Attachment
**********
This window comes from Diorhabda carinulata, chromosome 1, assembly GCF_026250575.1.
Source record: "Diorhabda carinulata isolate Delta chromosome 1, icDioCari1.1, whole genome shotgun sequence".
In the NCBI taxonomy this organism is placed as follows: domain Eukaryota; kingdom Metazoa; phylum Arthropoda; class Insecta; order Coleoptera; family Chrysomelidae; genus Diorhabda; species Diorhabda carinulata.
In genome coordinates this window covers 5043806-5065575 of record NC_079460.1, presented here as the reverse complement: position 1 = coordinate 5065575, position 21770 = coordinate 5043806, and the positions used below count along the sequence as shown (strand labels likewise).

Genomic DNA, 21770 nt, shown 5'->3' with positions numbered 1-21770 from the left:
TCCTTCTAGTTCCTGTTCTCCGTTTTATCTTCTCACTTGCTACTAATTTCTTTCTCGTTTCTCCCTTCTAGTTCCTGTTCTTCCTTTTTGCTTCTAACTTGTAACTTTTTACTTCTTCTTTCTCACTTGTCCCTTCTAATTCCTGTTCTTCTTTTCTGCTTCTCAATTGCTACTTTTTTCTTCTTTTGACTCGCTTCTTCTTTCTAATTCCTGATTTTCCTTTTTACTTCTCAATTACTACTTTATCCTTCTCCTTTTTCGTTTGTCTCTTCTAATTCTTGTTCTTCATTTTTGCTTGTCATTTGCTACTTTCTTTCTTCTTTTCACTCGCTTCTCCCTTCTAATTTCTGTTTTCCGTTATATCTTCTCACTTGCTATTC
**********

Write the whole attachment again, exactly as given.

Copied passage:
This window comes from Diorhabda carinulata, chromosome 1, assembly GCF_026250575.1.
Source record: "Diorhabda carinulata isolate Delta chromosome 1, icDioCari1.1, whole genome shotgun sequence".
In the NCBI taxonomy this organism is placed as follows: domain Eukaryota; kingdom Metazoa; phylum Arthropoda; class Insecta; order Coleoptera; family Chrysomelidae; genus Diorhabda; species Diorhabda carinulata.
In genome coordinates this window covers 5043806-5065575 of record NC_079460.1, presented here as the reverse complement: position 1 = coordinate 5065575, position 21770 = coordinate 5043806, and the positions used below count along the sequence as shown (strand labels likewise).

Genomic DNA, 21770 nt, shown 5'->3' with positions numbered 1-21770 from the left:
TCCTTCTAGTTCCTGTTCTCCGTTTTATCTTCTCACTTGCTACTAATTTCTTTCTCGTTTCTCCCTTCTAGTTCCTGTTCTTCCTTTTTGCTTCTAACTTGTAACTTTTTACTTCTTCTTTCTCACTTGTCCCTTCTAATTCCTGTTCTTCTTTTCTGCTTCTCAATTGCTACTTTTTTCTTCTTTTGACTCGCTTCTTCTTTCTAATTCCTGATTTTCCTTTTTACTTCTCAATTACTACTTTATCCTTCTCCTTTTTCGTTTGTCTCTTCTAATTCTTGTTCTTCATTTTTGCTTGTCATTTGCTACTTTCTTTCTTCTTTTCACTCGCTTCTCCCTTCTAATTTCTGTTTTCCGTTATATCTTCTCACTTGCTATTC